ENGIN 112 Intro to Electrical and Computer Engineering


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1 ENGIN 112 Intro to Electrical and Computer Engineering Lecture 19 Sequential Circuits: Latches
2 Overview Circuits require memory to store intermediate data Sequential circuits use a periodic signal to determine when to store values. A clock signal can determine storage times Clock signals are periodic Single bit storage element is a flip flop A basic type of flip flop is a latch Latches are made from logic gates NAND, NOR, AND, OR, Inverter
3 The story so far... Logical operations which respond to combinations of inputs to produce an output. Call these combinational logic circuits. For example, can add two numbers. But: No way of adding two numbers, then adding a third (a sequential operation); No way of remembering or storing information after inputs have been removed. To handle this, we need sequential logic capable of storing intermediate (and final) results.
4 Sequential Circuits Inputs Combinational circuit Next state Flip Flops Outputs Present state Clock Timing signal (clock) a periodic external event (input) synchronizes when when current current state state changes happen keeps keeps system system wellbehaved makes makes it it easier easier to to design design and and build build large large systems Clock
5 Crosscoupled Inverters A stable value can be stored at inverter outputs State 1 State 2
6 SR Latch with NORs R (reset) S (set) S R Q Q SR latch made from crosscoupled NORs If Q = 1, set state If Q = 0, reset state Usually S=0 and R=0 S=1 and R=1 generates unpredictable results Q Q 0 0 Undefined 1 0 Set 0 1 Reset Stable
7 SR Latch with NANDs S R Q Q S R Q Q Latch made from crosscoupled NANDs Sometimes called S R latch Usually S=1 and R=1 1 1 Disallowed 1 0 Set 0 1 Reset Store S=0 and R=0 generates unpredictable results
8 SR Latches
9 SR Latch with control input Occasionally, desirable to avoid latch changes C = 0 disables all latch state changes Control signal enables data change when C = 1 Right side of circuit same as ordinary SR latch.
10 NOR SR Latch with Control Input Latch is levelsensitive,, in regards to C Only stores data if C = 0 R Q C Latch operation enabled by C Q S Input sampling enabled by gates Outputs change when C is low: RESET and SET Otherwise: HOLD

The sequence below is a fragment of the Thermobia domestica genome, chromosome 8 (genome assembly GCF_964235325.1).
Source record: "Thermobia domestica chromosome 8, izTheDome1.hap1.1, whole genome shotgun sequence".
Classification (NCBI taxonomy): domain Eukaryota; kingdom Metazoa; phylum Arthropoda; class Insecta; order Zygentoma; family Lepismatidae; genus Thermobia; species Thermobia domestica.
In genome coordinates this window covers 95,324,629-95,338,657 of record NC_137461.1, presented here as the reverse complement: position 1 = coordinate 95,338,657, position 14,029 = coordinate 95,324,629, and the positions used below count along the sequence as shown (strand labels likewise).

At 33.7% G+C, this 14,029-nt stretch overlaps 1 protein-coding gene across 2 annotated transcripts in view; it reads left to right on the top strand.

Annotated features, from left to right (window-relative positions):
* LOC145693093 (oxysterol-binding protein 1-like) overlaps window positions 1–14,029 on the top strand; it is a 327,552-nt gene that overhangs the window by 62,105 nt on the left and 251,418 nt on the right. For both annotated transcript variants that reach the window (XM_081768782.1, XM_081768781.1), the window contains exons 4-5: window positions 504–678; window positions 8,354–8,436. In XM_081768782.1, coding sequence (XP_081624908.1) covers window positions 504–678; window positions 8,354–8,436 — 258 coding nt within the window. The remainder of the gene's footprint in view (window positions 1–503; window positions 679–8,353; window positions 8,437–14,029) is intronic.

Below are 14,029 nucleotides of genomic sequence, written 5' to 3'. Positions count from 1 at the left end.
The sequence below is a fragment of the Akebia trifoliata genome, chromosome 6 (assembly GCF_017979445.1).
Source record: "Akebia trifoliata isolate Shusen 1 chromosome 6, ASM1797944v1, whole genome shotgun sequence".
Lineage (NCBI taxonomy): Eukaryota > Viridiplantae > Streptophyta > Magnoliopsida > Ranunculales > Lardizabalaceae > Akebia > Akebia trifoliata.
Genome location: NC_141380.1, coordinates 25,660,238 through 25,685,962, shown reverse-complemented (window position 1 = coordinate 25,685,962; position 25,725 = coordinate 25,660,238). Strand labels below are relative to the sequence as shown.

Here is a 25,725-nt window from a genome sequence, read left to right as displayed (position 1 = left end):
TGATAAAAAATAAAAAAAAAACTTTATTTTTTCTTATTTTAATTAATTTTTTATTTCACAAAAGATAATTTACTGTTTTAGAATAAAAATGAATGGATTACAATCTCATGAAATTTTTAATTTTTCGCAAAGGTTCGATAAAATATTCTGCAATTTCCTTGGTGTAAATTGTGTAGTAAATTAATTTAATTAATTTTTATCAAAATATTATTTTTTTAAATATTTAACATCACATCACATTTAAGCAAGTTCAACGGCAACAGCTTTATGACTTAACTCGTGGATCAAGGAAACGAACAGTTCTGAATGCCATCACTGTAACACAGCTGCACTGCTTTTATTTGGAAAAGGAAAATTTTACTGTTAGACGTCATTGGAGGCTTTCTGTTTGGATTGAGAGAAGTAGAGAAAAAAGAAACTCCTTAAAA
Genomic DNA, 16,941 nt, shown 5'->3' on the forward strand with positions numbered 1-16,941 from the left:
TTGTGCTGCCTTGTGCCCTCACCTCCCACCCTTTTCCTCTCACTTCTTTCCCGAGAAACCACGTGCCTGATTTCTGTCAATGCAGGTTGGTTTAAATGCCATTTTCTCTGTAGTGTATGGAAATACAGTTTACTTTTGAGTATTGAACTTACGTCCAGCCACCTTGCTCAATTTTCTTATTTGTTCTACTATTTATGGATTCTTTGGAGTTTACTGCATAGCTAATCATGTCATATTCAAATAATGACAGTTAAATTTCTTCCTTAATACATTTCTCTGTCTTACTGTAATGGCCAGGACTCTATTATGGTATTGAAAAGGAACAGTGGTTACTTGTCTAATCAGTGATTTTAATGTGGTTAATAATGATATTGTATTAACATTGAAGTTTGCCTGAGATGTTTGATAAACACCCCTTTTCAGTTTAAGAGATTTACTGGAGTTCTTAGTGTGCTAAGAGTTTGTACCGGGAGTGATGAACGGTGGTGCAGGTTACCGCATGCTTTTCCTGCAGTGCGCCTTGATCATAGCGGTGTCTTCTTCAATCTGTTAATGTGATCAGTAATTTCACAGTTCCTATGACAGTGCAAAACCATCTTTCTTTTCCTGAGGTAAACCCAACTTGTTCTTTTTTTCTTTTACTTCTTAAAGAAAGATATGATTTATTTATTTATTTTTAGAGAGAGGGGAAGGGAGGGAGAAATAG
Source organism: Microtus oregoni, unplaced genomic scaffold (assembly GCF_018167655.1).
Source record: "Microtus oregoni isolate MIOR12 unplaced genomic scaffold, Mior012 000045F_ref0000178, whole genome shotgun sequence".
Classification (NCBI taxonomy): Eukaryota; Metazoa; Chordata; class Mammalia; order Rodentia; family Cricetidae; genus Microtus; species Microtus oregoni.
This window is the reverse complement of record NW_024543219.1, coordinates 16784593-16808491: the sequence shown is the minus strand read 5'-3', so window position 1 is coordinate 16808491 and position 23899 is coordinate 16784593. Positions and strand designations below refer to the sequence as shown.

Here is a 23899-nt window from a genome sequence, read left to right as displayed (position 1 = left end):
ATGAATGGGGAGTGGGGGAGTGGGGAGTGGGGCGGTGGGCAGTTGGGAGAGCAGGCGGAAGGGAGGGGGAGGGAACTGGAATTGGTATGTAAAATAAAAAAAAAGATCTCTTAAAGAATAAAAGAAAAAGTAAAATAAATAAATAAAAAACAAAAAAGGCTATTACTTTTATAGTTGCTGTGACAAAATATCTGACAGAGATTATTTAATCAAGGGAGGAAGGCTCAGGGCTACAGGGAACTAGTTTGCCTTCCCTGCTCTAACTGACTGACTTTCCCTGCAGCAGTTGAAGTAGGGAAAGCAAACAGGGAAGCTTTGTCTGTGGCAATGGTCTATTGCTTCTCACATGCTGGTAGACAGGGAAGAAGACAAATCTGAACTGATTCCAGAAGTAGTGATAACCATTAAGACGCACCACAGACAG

11 D Latch Q 0 indicates the previous state (the previously stored value) X S D C Q Y D C Q Q X 0 Q 0 Q 0 R Q X Y C Q Q Q 0 Q 0 Store Reset Set Disallowed X X 0 Q 0 Q 0 Store
12 D Latch D C X S Q D C Q Q X 0 Q 0 Q 0 Y R Q Input value D is passed to output Q when C is high Input value D is ignored when C is low
13 D Latch Latches on following edge of clock E x E D C Q z x z Z only changes when E is high If E is high, Z will follow X
14 D Latch Latches on following edge of clock E x E D C Q z x z The D latch stores data indefinitely, regardless of input D values, if C = 0 Forms basic storage element in computers
15 Symbols for Latches SR latch is based on NOR gates S R latch based on NAND gates D latch can be based on either. D latch sometimes called transparent latch
16 Summary Latches are based on combinational gates (e.g. NAND, NOR) Latches store data even after data input has been removed SR latches operate like crosscoupled inverters with control inputs (S = set, R = reset) With additional gates, an SR latch can be converted to a D latch (D stands for data) D latch is simple to understand conceptually When C = 1, data input D stored in latch and output as Q When C = 0, data input D ignored and previous latch value output at Q Next time: more storage elements!
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